CALUMET HEIGHTS — For 12 years, LaDonna Blair has called Calumet Heights home. She grew up close to where she shares an apartment with her son and partner, and she has always felt relatively safe.
Until this summer, when carjackings spiked.
Police said an armed group of teens and preteens repeatedly carjacked residents as they pulled into their driveways during evening rush hour. At least 16 people were victimized between late June and mid-July, with at least 10 of those carjackings occurring in Calumet Heights and Pill Hill.
At least five carjackings have been reported in that same small pocket of the Southeast Side since then, police data show. The most recent occurred Sept. 25 in the 9200 block of South Bennett Ave. Several other attacks have been reported in nearby areas, data show.
Throughout the district that includes Calumet Heights, there have been far more carjackings thus far in 2020 than in all of last year.
But neighbors say they’ve struggled to get information about what local authorities are doing to address the issue. Aldermen have not been responsive or provided specifics about their strategies to combat crime, residents said, and they’ve not gotten much information from police leaders.
The trend has left some neighbors anxious about crime seeming to go unchecked and unsure how to keep their neighborhood safe.
“I used to let my son walk over to my father’s house to visit. I can’t do that anymore,” Blair said. “I’m afraid to send him to the store; I’m afraid to go to the store myself. I’m seeing an influx of people in the area I don’t recognize, and no one can tell me what’s going on.”
‘We Have More Work To Do’
The rise in carjackings in the massive South Chicago (4th) Police District has correlated with increases in other violent crime, according to police data.
The district — stretching roughly from 79th Street down to Hegewisch, and from the state line west to the expressway — has had 50 murders so far this year, while there were 29 by this point of 2019.
Shootings are up, with 172 so far compared to 119 at the same point of 2019.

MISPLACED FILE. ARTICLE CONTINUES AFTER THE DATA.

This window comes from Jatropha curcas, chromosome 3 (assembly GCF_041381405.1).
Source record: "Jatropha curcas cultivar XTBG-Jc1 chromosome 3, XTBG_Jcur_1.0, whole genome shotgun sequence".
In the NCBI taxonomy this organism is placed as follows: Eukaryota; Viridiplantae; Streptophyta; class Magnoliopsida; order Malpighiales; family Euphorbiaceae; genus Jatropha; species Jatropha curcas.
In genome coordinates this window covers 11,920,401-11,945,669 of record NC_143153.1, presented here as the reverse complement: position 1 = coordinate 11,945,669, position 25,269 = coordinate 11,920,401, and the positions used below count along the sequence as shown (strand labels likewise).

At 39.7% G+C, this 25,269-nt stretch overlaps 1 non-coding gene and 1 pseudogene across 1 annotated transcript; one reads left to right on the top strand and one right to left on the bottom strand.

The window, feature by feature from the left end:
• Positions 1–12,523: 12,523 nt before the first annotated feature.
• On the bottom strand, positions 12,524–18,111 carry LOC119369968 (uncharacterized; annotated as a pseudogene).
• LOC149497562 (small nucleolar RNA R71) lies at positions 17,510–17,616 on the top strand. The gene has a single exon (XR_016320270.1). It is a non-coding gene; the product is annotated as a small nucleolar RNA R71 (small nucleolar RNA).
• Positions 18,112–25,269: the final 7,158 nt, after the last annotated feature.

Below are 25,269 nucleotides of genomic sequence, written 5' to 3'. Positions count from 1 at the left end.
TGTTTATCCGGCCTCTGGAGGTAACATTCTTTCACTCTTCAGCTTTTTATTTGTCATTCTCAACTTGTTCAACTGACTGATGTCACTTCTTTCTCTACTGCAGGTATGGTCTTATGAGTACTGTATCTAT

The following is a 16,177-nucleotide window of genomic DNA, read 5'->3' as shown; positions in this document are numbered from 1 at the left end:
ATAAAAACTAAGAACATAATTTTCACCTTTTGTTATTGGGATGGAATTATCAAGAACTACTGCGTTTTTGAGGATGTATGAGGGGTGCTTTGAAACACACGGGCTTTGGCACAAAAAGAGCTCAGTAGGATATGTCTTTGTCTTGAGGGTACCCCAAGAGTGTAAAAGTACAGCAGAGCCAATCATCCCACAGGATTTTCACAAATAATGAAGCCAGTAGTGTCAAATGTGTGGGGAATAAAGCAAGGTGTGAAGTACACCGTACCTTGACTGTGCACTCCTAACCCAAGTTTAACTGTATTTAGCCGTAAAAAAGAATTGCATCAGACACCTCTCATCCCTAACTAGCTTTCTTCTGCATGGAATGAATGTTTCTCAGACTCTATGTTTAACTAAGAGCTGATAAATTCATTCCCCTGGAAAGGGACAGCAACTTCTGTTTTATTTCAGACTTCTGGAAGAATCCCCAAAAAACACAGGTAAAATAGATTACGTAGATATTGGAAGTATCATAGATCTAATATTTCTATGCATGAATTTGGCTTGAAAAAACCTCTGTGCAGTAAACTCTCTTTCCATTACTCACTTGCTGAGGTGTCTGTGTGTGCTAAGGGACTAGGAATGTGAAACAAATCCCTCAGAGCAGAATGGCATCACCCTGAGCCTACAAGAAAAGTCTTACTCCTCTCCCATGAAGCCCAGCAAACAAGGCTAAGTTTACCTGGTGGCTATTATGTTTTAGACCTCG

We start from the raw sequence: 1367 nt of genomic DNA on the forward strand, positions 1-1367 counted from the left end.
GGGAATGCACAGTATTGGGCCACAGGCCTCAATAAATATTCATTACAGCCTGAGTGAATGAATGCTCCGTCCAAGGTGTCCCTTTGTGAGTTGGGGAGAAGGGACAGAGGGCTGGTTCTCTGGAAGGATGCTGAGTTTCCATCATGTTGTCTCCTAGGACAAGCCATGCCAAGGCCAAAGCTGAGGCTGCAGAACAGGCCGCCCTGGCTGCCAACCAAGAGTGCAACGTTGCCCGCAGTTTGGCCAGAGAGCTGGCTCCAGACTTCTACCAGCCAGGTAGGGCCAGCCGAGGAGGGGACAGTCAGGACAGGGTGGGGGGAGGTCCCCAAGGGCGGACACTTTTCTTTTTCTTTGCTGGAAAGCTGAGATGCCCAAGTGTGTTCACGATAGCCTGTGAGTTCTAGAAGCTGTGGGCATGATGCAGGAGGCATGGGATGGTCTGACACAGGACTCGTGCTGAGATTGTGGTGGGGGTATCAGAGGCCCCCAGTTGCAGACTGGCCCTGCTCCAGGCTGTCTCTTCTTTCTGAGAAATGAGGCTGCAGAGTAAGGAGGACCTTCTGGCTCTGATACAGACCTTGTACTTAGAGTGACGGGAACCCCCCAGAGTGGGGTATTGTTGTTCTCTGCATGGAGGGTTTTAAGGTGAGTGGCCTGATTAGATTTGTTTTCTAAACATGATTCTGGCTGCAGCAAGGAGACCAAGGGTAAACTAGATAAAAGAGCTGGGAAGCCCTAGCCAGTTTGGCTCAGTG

And carjackings have continued to plague the Far South Side neighborhoods near Calumet Heights.
Since late July, at least two dozen carjackings have occurred in Stony Island Park, South Shore, South Chicago, Jeffrey Manor and Marynook.
So far in 2020, 63 carjackings had been reported throughout the 4th District. There were 39 carjackings reported in all of 2019.
The Police Department did not respond to requests to interview district Cmdr. Robert Rubio.
A carjacking task force, resurrected earlier this year to tackle the issue citywide, has been working to curb the problem in the 4th District, police officials said.
Sgt. Thomas Parham, who leads the task force, said the increased carjackings within the 4th District mirror citywide increases, particularly since the summer.
The task force is an investigative unit, so it doesn’t have officers patrolling neighborhoods; they track patterns or trends in certain areas, using the data to conduct missions, Parham said.
The team has made more than 80 arrests in connection with carjackings, Parham said, which he says have led to a decrease in attacks. Some of those arrests were especially critical as they included some of the people police suspected were responsible for the summer carjackings, Parham said.
Though the task force’s focus is citywide, Parham said they have spent a “significant amount of time in the 4th District.”